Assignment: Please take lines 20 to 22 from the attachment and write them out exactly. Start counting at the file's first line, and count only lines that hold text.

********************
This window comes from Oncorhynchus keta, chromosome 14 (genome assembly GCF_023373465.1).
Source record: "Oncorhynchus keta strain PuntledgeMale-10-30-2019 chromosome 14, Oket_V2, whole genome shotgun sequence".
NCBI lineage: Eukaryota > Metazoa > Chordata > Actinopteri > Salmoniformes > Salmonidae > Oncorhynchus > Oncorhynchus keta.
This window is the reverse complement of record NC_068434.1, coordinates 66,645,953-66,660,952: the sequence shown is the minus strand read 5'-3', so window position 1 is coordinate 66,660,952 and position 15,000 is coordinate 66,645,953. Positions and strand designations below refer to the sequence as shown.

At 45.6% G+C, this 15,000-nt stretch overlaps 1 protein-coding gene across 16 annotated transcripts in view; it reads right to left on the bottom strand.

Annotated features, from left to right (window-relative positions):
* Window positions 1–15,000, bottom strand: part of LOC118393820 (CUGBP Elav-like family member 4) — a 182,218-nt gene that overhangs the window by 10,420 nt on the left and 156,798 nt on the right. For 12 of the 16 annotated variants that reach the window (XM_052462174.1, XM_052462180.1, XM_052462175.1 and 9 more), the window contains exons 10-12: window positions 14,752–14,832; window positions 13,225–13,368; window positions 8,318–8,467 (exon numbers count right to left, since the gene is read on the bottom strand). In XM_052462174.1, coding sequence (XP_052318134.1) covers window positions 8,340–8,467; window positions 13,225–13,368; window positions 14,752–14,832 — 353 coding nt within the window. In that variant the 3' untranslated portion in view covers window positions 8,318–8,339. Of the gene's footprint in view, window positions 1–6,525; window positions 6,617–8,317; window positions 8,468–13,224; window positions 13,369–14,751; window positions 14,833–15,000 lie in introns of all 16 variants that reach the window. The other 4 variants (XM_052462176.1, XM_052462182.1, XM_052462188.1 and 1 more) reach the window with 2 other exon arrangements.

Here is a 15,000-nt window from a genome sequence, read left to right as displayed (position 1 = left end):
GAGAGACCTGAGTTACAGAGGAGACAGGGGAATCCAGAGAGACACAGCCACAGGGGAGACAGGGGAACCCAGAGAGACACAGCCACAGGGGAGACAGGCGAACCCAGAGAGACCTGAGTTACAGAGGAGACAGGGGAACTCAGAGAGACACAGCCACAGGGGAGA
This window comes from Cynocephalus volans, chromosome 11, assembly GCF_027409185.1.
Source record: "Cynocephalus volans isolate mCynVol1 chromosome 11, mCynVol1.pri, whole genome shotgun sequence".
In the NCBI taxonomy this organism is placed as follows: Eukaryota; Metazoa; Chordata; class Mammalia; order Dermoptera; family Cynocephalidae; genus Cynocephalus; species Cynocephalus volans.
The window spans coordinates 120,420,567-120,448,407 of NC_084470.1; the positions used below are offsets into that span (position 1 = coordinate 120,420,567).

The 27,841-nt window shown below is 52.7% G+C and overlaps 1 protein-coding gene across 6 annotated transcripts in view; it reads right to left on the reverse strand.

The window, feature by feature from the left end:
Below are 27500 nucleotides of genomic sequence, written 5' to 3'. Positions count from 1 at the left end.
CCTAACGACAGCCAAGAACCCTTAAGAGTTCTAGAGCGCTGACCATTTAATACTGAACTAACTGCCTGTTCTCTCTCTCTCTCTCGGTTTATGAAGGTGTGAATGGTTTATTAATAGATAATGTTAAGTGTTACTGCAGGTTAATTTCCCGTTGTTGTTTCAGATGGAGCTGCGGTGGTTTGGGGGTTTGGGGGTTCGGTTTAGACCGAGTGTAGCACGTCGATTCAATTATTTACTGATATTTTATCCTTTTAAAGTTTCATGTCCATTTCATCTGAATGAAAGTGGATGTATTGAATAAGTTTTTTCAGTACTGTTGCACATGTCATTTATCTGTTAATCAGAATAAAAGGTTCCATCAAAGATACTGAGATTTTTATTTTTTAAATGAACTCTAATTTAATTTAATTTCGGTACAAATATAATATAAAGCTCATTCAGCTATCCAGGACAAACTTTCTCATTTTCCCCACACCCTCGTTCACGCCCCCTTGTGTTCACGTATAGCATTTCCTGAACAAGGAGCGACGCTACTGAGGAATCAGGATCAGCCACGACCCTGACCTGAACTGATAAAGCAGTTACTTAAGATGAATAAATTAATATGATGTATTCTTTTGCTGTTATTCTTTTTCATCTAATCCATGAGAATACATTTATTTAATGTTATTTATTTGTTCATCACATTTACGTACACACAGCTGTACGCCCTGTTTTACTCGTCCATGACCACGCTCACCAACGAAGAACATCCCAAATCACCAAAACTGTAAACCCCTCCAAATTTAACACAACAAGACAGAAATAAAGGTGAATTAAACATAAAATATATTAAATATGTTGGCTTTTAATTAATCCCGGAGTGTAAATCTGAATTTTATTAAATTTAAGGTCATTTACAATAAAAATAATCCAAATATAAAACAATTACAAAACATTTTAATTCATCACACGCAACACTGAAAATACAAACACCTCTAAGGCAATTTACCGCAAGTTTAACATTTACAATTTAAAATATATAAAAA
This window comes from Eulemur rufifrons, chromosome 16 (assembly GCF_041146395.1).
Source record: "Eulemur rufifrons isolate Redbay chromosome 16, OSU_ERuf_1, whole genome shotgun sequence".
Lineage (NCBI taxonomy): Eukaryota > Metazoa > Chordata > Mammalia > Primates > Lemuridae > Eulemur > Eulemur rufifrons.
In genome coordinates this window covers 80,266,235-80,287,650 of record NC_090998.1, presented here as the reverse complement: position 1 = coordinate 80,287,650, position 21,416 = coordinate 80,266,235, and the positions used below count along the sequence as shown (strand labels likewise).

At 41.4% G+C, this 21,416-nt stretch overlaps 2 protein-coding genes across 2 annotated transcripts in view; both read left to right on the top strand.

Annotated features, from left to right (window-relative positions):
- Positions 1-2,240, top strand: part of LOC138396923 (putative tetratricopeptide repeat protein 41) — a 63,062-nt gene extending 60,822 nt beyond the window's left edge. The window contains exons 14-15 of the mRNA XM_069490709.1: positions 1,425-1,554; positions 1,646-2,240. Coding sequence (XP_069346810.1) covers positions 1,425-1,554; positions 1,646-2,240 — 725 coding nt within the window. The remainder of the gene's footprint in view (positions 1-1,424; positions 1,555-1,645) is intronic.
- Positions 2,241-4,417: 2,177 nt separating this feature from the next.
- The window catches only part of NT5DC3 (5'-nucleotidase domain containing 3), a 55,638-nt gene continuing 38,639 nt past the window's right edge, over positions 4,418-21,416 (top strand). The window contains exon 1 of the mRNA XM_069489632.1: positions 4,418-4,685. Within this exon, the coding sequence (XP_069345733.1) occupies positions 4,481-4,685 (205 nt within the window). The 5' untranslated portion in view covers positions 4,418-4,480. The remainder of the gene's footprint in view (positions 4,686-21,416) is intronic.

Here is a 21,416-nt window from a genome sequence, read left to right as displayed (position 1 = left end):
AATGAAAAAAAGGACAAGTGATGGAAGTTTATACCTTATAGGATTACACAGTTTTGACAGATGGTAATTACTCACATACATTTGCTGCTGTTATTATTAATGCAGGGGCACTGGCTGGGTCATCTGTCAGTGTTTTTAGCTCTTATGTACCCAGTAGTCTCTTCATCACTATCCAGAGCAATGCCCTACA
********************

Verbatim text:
Lineage (NCBI taxonomy): Eukaryota > Metazoa > Chordata > Mammalia > Primates > Lemuridae > Eulemur > Eulemur rufifrons.
In genome coordinates this window covers 80,266,235-80,287,650 of record NC_090998.1, presented here as the reverse complement: position 1 = coordinate 80,287,650, position 21,416 = coordinate 80,266,235, and the positions used below count along the sequence as shown (strand labels likewise).

At 41.4% G+C, this 21,416-nt stretch overlaps 2 protein-coding genes across 2 annotated transcripts in view; both read left to right on the top strand.